When You Can Expect the Police to Photograph Your Accident

by Karla G.

Why don’t the police take photographs of accident scenes? If the officer who investigated my accident has taken pictures, the woman I hit would have had her injury claim denied. She was walking all over the place at the scene. Marion, Huntsville

The police do take photographs of accident scenes, but not every single one that they investigate or respond to. Could you imagine how many more police officers would need to be hired with tax-payer money if they spent all of their time taking pictures of fender-benders instead of fighting real crime? It is simply economically unrealistic.

Police usually take photographs of accident scenes:

• When there is a death or very serious injury involved. They do not generally take photographs of minor impacts.

• When criminal charges may arise from the accident. This might include a DUI or DWI charge, especially if injuries were involved. A potential vehicular manslaughter case would warrant photographs, or an accident that occurs as part of a crime (stolen vehicle, bank robbery get-away).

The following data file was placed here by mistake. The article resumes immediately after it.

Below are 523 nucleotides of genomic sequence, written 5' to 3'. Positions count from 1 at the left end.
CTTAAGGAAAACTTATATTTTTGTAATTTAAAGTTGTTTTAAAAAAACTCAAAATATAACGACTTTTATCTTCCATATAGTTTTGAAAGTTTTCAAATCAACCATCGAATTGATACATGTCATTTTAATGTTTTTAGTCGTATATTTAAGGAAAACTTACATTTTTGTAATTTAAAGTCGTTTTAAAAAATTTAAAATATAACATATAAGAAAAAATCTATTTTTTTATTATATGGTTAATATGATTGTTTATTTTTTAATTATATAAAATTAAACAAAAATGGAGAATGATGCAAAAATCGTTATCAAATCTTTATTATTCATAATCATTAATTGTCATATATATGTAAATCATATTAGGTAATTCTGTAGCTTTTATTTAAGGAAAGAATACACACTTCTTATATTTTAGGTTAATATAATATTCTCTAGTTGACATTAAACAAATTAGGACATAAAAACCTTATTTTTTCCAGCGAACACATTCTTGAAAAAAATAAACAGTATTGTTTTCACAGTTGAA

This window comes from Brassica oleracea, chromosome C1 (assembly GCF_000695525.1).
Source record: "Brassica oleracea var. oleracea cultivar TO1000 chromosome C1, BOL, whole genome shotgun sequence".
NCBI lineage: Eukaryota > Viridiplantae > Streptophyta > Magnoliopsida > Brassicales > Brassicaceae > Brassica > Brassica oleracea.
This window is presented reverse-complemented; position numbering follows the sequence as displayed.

• When scene reconstruction is needed in order to determine who was at fault for a major accident.

• When another police officer is actually involved in the accident and liability is unclear (for example, a clear liability case would be one where one of the vehicles was stopped at a red light when struck in the rear by the other).

Your accident and the personal injury claim made against you are good reasons why you should be prepared to take photographs to protect yourself. See our page about what you should do when in an accident.

This article is written for informational purposes and is not intended to take the place of competent local legal counsel.

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